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  • סלמנדרה: מיתוס והיסטוריה בכתבי ק. צטניק (Salamandra: Myth and History in Katzetnik's Writings)
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סלמנדרה: מיתוס והיסטוריה בכתבי ק. צטניק (Salamandra: Myth and History in Katzetnik's Writings). By Yechiel Szeintuch. Ed. Carrie Friedman-Cohen. Pp. 462 + xxv. Jerusalem: Carmel, 2009. Cloth, 99 NIS.

The scholarship dealing with Katzetnik and his literary testimony has always been limited, especially given the centrality of this writer in Israeli Holocaust discourse. Until the recent decade and a half, in spite and perhaps because of its wide circulation by Israel's educational authorities, Katzetnik's Salamandra sextet (1945-1987) has not received academic attention appropriate to its scope, influence, and uniqueness. While Katzetnik reached, according to Dan Miron, the status of a spokesman of the Holocaust and its atrocities in Israeli culture, Yechiel De-Nur, the person behind the literary persona, always remained a mystery. Things began to change in 1994, after De-Nur stole his 1931 book of Yiddish poems from the national library in Jerusalem, burnt it, and sent back its burned remains. The event drew public attention, followed by a stream of publications from both Israel and abroad, dealing with various aspects of Katzetnik's work, and that stream strengthened after De-Nur's death in 2001. Among the topics addressed in these recent studies are popular reception (Omer Bartov), gender and Zionism (Oren Segal), biography (Leon Yudkin), literary persona (Jeremy Popkin), and ethics (Iris Milner).

Yechiel Szeintuch's recent Salamandra: Myth and History in Katzetnik's Writings is an invaluable addition to this much needed academic discussion. However, more than a representative member of this scholarly awakening, it is an exception. While for other scholars Katzetnik is mostly a case study within a larger cultural or theoretical frame of research, Yechiel Szeintuch (probably the most authoritative Katzetnik scholar today) has been studying the life and work of this Holocaust survivor for decades. Salamandra: Myth and History is not only the first book-length study of Katzetnik, but also an admirable example of a historical-biographical approach to the topic.

The book presents a meticulous, painstaking examination of extensive archival, journalistic, and literary documentation as means of deciphering the mystery surrounding Katzetnik. The first phase of the investigation was conducted in Szeintuch's 2003 book Ke-mesiaḥ lefi tumo: siḥot im Yechiel De-Nur (Conversations with Yechiel De-Nur), which records Szeintuch's series of conversations with the author-survivor. Both books clearly distinguish Szeintuch from other writers on Katzetnik who apply more theoretical approaches, and the valuable fruits of Szeintuch's approach are seen immediately in correcting popular errors. Katzetnik's birth year, for example, is 1909 and not 1917, as commonly thought, and Salamandra was translated from Yiddish to Hebrew not by Y. D. Berkowitz, again as is commonly assumed, but by Y. L. Baruch, while Berkowitz edited the translation. These [End Page 434] details and a plethora of others are supported by a mass of documents, some presented to the public for the first time: Fajner's birth certificate from Poland; the correspondence between the writer and others involved in the production of Salamandra's Hebrew edition; and Katzetnik's unknown written testimony for the Eichmann trial, which is given in full and carefully compared to the events narrated in his first book. Szeintuch was even able to locate an unpublished Yiddish version of Salamandra, and he discusses it in comparison to the Hebrew translation.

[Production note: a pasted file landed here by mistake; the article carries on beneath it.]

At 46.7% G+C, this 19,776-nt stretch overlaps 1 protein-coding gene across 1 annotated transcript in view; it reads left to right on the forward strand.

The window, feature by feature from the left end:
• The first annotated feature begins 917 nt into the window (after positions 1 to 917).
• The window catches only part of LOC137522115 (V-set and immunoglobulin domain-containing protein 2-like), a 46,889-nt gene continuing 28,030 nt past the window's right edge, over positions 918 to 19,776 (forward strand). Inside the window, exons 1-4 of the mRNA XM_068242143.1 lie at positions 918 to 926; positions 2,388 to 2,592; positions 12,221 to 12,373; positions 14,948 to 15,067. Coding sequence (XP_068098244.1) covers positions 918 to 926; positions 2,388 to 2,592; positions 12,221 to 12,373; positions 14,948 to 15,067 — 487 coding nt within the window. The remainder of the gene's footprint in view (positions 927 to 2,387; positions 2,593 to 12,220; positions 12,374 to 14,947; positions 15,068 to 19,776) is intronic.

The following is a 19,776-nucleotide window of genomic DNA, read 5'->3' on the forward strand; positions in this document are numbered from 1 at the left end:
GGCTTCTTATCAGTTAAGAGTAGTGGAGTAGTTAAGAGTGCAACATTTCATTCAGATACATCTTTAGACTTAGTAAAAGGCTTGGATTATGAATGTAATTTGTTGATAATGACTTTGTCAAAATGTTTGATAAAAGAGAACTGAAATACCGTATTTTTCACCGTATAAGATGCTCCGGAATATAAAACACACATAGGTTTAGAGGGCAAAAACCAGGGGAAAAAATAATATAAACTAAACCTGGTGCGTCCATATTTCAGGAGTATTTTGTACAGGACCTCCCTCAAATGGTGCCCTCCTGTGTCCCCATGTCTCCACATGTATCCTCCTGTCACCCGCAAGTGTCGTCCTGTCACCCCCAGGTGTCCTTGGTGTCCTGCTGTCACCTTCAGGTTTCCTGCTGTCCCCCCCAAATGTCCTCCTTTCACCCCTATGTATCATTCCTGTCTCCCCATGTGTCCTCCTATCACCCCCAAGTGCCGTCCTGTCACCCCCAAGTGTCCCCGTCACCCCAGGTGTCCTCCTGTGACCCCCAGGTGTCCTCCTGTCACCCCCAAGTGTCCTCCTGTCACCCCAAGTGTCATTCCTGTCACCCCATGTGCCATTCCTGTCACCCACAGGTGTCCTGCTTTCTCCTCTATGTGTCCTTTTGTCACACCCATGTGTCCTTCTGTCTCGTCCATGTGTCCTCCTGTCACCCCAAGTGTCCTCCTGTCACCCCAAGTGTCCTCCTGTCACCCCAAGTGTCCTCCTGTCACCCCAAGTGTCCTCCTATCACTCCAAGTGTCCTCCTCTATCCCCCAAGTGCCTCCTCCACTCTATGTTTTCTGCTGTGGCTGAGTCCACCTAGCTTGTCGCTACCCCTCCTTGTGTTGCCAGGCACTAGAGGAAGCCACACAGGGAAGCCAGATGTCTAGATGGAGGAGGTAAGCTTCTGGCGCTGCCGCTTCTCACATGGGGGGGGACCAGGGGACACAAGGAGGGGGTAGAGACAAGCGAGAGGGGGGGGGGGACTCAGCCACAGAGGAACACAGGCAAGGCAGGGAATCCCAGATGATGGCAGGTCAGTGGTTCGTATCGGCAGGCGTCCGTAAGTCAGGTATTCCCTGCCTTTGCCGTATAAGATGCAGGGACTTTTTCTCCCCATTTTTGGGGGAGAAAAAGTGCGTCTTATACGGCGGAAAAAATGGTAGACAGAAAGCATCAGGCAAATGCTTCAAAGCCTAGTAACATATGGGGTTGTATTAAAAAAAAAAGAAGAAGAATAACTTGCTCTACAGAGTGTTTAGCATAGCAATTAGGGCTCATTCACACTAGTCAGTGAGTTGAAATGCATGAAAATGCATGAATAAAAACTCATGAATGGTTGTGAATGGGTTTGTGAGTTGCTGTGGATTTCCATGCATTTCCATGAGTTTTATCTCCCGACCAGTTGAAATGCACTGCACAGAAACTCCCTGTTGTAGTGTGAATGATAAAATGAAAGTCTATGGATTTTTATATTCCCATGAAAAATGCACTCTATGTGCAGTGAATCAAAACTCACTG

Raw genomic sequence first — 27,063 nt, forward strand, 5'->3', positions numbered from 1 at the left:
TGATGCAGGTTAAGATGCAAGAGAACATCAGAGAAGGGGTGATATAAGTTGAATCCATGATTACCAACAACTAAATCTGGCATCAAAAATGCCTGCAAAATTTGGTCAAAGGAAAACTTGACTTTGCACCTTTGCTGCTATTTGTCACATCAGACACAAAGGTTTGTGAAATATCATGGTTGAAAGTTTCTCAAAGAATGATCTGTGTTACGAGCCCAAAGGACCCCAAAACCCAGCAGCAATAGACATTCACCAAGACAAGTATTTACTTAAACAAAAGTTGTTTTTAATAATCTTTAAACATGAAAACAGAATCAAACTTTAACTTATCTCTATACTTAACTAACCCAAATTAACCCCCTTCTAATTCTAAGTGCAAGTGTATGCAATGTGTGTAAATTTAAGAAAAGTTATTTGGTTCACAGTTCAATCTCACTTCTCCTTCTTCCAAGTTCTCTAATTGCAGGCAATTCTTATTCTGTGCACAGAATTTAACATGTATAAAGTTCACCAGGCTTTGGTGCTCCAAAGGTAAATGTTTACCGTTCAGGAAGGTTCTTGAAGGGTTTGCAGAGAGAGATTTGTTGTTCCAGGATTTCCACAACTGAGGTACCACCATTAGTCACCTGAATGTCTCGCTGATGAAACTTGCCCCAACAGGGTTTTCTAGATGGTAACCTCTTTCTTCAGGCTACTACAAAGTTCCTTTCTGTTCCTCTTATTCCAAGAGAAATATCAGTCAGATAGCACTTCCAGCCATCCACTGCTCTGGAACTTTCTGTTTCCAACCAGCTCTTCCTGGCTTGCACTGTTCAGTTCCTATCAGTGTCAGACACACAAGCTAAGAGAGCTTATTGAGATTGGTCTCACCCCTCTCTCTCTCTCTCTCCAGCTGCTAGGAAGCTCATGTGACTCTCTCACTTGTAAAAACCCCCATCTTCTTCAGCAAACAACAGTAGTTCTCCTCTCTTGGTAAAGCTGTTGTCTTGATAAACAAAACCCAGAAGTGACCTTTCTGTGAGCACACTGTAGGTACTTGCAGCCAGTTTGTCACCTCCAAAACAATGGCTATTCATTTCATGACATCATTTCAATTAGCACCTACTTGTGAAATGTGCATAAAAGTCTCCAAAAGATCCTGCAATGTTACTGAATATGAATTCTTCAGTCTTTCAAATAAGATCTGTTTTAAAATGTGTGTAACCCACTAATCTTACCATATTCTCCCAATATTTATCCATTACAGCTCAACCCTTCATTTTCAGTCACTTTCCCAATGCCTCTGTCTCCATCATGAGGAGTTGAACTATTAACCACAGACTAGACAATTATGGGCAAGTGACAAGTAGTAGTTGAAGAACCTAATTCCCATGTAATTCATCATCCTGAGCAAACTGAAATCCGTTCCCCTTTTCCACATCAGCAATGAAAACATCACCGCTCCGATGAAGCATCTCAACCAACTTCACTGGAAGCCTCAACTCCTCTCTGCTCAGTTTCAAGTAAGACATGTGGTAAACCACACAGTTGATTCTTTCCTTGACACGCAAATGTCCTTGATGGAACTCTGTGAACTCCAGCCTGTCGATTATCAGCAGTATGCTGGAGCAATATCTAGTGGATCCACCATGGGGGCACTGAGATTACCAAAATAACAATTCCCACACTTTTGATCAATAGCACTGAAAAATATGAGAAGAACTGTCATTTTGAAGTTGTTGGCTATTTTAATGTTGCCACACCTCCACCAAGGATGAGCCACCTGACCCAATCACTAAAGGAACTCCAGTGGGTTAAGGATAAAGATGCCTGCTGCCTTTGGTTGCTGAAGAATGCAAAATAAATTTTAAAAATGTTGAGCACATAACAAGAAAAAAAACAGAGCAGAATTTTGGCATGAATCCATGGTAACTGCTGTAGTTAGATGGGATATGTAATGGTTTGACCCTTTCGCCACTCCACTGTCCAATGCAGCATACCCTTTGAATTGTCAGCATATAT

This is another important and neglected dimension of Katzetnik explored in the book: that he was a bi-lingual writer, and at least the first four books of the Salamandra sextet were written originally in Yiddish. Szeintuch invests an enormous amount of energy in recreating Katzetnik's life story based on his writing and other documents, and he uses his findings, in turn, to illuminate the author's literary testimony. The task is especially challenging since De-Nur deliberately concealed his biography, but Szeintuch handles the challenge well.

The book's makeup is somewhat awkward. Several of the chapters have been previously published as articles, and their juxtaposition is not entirely integrative. Hence, there are repetitions and lengthy footnotes, some of which could be incorporated in the body of the text, perhaps in different chapters. Yet, these hundreds of pages...


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